A curious thing happens when a woman declares she absolutely wants something. It has a way of channelling her focus and energies. And opening doors to a changing world.
Tell us about your current role and what motivates you. What has been the driving force behind your career strategy?
As general manager and group head of TCS Digital Software & Solutions Group, I lead product and channel strategy; equip engineering with talent and resources to execute against a visionary product road map; and drive sales and marketing.
While my responsibilities are broad, they’re connected by a common motivation: to anticipate the next wave and ride it before anyone else does.
At DS&S Group, we help companies and cities take advantage of disruptive digital technology, not become a victim of it. In our connected economy, new forms of value are created by connecting the dots between people, the Internet of Things, and organisations.
To succeed, businesses in consumer-facing industries such as retail and banking must become obsessed with delighting customers. Like businesses, cities are also competing for talent and investment. Not only must they intelligently manage water, energy, buildings and transportation, they also need new ways to make their cities more attractive places to live, shop and do business.
As the leader of a B2B2C software operation, every time I have a good customer experience it raises my expectation even higher for the next encounter. These skyrocketing consumer expectations motivate me to develop software that can deliver memorable experiences that today’s connected consumers and citizens expect.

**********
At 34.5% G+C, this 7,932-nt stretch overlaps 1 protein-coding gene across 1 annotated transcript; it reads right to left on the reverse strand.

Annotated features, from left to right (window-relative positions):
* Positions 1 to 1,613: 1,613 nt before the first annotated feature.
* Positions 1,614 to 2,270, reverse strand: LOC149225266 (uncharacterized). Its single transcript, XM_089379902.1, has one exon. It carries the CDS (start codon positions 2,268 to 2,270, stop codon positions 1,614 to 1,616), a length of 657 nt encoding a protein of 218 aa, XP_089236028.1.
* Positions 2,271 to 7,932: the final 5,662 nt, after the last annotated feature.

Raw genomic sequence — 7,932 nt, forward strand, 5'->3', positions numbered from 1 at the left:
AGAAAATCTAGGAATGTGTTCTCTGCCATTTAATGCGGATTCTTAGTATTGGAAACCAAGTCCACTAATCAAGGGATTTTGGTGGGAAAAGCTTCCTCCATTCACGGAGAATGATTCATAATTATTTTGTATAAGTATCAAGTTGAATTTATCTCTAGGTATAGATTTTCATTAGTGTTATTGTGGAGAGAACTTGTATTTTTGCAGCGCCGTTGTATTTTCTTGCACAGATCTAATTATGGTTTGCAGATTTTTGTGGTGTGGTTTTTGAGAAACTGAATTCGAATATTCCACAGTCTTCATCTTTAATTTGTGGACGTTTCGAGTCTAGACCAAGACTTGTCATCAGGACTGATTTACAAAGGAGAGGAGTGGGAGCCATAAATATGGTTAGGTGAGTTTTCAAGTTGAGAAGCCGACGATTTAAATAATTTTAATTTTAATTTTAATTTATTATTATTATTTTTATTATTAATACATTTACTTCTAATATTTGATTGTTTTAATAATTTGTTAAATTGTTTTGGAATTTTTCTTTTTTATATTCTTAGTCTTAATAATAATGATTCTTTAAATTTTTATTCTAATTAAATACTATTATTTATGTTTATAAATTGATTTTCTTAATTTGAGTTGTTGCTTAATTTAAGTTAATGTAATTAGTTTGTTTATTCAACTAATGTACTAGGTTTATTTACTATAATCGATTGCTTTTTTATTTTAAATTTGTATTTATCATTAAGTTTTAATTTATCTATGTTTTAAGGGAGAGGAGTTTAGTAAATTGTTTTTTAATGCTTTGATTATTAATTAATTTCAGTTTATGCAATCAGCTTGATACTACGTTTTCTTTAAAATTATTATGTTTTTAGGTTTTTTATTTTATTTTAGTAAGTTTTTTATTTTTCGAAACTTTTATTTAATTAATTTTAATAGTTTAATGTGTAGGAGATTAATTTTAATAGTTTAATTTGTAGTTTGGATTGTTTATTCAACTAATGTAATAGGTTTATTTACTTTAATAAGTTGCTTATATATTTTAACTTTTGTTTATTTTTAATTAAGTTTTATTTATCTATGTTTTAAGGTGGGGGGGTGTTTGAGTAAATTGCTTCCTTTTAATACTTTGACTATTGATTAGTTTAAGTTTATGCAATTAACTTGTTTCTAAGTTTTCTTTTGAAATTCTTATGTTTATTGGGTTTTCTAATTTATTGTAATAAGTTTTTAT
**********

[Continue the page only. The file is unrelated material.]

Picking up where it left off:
Focusing on the needs of individuals has also been a driving force in my career. It starts with striving to make each day better than the previous one, being thankful for the talents and opportunities I’ve been given, and helping others who are less fortunate.
Which one achievement or task in your career are you most proud of?
I have 25 patents to my name, but I’m proudest of my first invention years ago at Bell Northern Research.
Back in the Stone Age era of dial-up internet – before all-digital networks – voice calls and internet data were carried on the same phone lines. Getting on the internet meant placing a call with a kludgy modem. Since people stayed on the internet for hours instead of just minutes for phone calls, network switches were often congested. Internet users hogging lines day and night prevented consumers making voice calls.
Regional phone companies quickly realised this was more than an inconvenience. For consumers trying to place emergency calls (such as 999 in the UK), it could be a matter of life and death. Since the regional phone systems couldn’t discern between a voice call and a data call and people didn’t have mobile phones yet, they asked Bell Northern Research for a solution.
I committed myself to solving the problem. Before long I invented a way for networking switches to automatically recognise whether an incoming call was for voice or data. If they became congested, my innovation automatically prioritised voice calls over data calls.
I wish I could say with certainty that my invention saved lives. I don’t have any figures or anecdotes to support that. But knowing it could have saved just one life gives me tremendous satisfaction to this day.
What is the biggest lesson you have learned in your career?